The 2011 Game Rant Video Game Awards: Winners
For the 2011 Game Rant Video Game Awards, we've spent hours of consideration (and heated discussion) arriving at just one winner for each of the given categories. The complete list of award nominees shows that sometimes picking a winner can be an arbitrary distinction with such talent-packed rosters, but there can be only one. We are proud to present the winners of this year's awards.
Best New IP
- L.A. Noire (Team Bondi)
In an era of non-stop thrills, post apocalyptic mutants and space marine dudebros, it's hard to think of anything more outside the box than L.A. Noire. Bringing back a 1940s era detective story that had more in common with adventure games than action titles was a heck of a risk, but Team Bondi pulled it off beautifully.
The exceptional actor performances and the brand new technology used to bring those facial animations to life took us completely by surprise, and left us with raised expectations for cinematic games going forward. The studio fallout makes sequels unsure, despite public interest from Take-Two Interactive to do more with the property, but one dose of this series just isn't enough.
- Gears of War 3 (Epic Games)
Nearly every single major shooter franchise had a release in 2011, but there is simply no way to give anything but Gears of War 3 the nod. It's the shooter that most delivered on its potential and expectations, and is the one that has kept us coming back even months later.
The excellence of the series has never been in question since it premiered on the Xbox 360, and the team at Epic made good on their promise of bringing the trilogy to a satisfying close with revamped multiplayer. Despite launching on just one platform, Gears of War set a brand new benchmark for modern third-person shooters.
Best Sports Game
- NHL 12 (EA Canada)
The annual release cycle of most major sports titles may occasionally lead to complacency, but the developers of NHL 12 did the opposite with this year's must-play hockey title. With a brand new physics engine, expanded online leagues and the chance to play your way from junior hockey to the big leagues, EA Sports managed to outdo their past success yet again.
The result was the most realistic simulation of hockey ever created, and the team's commitment to advancement is something we hope to see all other sports developers adopt.
Best Driving/Racing Game
- Forza Motorsport 4 (Turn 10 Studios)
Once again there was no shortage of driving titles this year, but for serious fans of simulation racing, Forza Motorsport 4 was the one that simply had to be played. Whether it's the rabid online community, the improved visuals, or the team at Turn 10 showing that they know what kinds of details the hardcore looks for, Forza 4 has it all.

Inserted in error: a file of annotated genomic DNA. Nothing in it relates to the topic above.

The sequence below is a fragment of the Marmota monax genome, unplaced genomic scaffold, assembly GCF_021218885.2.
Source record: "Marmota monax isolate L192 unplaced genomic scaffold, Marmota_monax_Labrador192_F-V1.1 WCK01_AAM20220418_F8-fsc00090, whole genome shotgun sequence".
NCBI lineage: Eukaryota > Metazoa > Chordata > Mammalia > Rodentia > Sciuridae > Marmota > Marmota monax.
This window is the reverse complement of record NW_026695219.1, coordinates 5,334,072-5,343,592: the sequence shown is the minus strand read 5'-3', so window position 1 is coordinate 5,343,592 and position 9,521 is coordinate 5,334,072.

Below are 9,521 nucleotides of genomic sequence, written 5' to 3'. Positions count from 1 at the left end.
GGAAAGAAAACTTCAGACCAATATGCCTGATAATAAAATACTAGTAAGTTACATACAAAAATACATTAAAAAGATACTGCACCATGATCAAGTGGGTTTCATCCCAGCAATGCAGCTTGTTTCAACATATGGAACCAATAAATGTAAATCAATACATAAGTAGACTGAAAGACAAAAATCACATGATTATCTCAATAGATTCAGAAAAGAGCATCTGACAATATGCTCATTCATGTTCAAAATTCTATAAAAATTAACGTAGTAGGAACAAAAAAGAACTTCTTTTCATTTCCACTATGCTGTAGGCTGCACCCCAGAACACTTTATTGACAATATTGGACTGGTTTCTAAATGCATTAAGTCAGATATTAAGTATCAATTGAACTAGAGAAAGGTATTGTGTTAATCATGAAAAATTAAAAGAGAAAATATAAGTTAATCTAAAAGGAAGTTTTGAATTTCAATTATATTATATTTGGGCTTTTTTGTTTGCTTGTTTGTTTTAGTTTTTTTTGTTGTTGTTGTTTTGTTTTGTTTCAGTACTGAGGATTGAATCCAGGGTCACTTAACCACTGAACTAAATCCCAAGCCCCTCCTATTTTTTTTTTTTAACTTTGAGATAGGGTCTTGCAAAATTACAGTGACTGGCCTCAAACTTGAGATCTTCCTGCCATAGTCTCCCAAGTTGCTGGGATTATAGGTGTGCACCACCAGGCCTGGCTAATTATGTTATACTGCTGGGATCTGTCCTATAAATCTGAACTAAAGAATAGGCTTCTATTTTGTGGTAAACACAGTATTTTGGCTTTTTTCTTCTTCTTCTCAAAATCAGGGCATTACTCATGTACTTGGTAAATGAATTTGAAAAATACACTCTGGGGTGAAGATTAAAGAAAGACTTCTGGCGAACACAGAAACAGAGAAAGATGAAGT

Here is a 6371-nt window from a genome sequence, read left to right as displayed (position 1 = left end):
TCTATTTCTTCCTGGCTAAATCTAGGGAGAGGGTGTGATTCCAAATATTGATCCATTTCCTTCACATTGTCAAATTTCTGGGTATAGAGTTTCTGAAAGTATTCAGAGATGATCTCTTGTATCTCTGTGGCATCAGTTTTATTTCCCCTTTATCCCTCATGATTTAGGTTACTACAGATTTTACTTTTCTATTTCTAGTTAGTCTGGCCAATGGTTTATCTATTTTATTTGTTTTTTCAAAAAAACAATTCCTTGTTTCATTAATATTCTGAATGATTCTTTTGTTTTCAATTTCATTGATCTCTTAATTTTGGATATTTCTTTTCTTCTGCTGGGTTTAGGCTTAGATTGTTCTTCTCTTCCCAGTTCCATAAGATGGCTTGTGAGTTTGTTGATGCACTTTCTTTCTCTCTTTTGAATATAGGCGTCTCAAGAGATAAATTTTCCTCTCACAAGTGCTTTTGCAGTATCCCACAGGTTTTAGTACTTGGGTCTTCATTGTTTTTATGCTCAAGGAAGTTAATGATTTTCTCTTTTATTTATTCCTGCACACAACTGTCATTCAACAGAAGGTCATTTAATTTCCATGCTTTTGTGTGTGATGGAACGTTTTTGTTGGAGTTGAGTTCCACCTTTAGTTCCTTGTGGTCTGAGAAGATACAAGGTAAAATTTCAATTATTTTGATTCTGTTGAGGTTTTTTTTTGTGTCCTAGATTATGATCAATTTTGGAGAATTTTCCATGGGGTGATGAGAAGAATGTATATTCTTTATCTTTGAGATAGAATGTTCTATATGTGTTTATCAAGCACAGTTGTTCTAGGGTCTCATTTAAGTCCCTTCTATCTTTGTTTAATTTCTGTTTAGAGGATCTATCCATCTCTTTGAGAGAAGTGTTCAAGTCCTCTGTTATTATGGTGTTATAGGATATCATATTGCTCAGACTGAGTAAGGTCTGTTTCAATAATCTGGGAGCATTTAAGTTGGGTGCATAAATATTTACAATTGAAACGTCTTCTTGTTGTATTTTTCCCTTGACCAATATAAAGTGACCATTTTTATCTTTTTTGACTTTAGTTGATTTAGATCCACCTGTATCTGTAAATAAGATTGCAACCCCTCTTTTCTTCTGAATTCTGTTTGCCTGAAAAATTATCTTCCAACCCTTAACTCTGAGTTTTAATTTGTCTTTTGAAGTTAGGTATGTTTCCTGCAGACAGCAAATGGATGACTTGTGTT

Without even mentioning the Kinect integration and brand new peripherals that were designed to optimize player experience, Forza Motorsport turned in yet another game to please the professional and amateur driver alike.
- The Elder Scrolls V: Skyrim (Bethesda Game Studios)
When Bethesda releases a new role-playing experience, gamers everywhere take notice. The Elder Scrolls V: Skyrim was no exception, delivering one of the largest and most completely-realized game worlds in the genre's history. With endless quests and dungeons, Skyrim offers an unlimited number of adventures to every player.
The same can be said for many of the RPGs released this year, but the sheer size and scope of the game is staggering, and the new approach to upgrades and player classes is something we hope to see more of.
Best Action/Adventure Game
- Batman: Arkham City (Rocksteady Studios)
With Batman: Arkham City, the crafty blokes at Rocksteady Studios managed to exceed the high expectations set by the surprise hit Arkham Asylum. The game's plot twists delivered one of the best Batman stories to date, and the developers built a melee combat system to match. While easy to grasp, the gadgets and attacks changed our perception of how how much depth a streamlined action game could offer.
Superheroes and comic books are more popular than ever, so we're bound to see more imitators soon. But until Rocksteady unveils their next game, all the competition will be measured against Arkham City.
- Rayman: Origins (Ubisoft Montpellier)
It isn't easy to beat some of the gaming industry's most prolific franchises at their own game, but Rayman: Origins did just that. Ubisoft showed that a console's power can be used to create a flawless side-scroller as well as photo-realistic shooters. Stunning visuals - thanks to Ubisoft's new graphics utility - lay the foundation of a unique and silky presentation that remains unmatched.
Simple side-scrollers may be somewhat overlooked in the modern gaming industry, but Rayman: Origins does what it does better than any other platformer this year.
Best Motion Controls
- The Legend of Zelda: Skyward Sword (Nintendo)
With more misses than success stories so far, no game perfectly demonstrated the potential of motion controls better than The Legend of Zelda: Skyward Sword. Aside from making every Nintendo fan's dream of embodying Link come true, the controls used for the game were as precise as they were intuitive.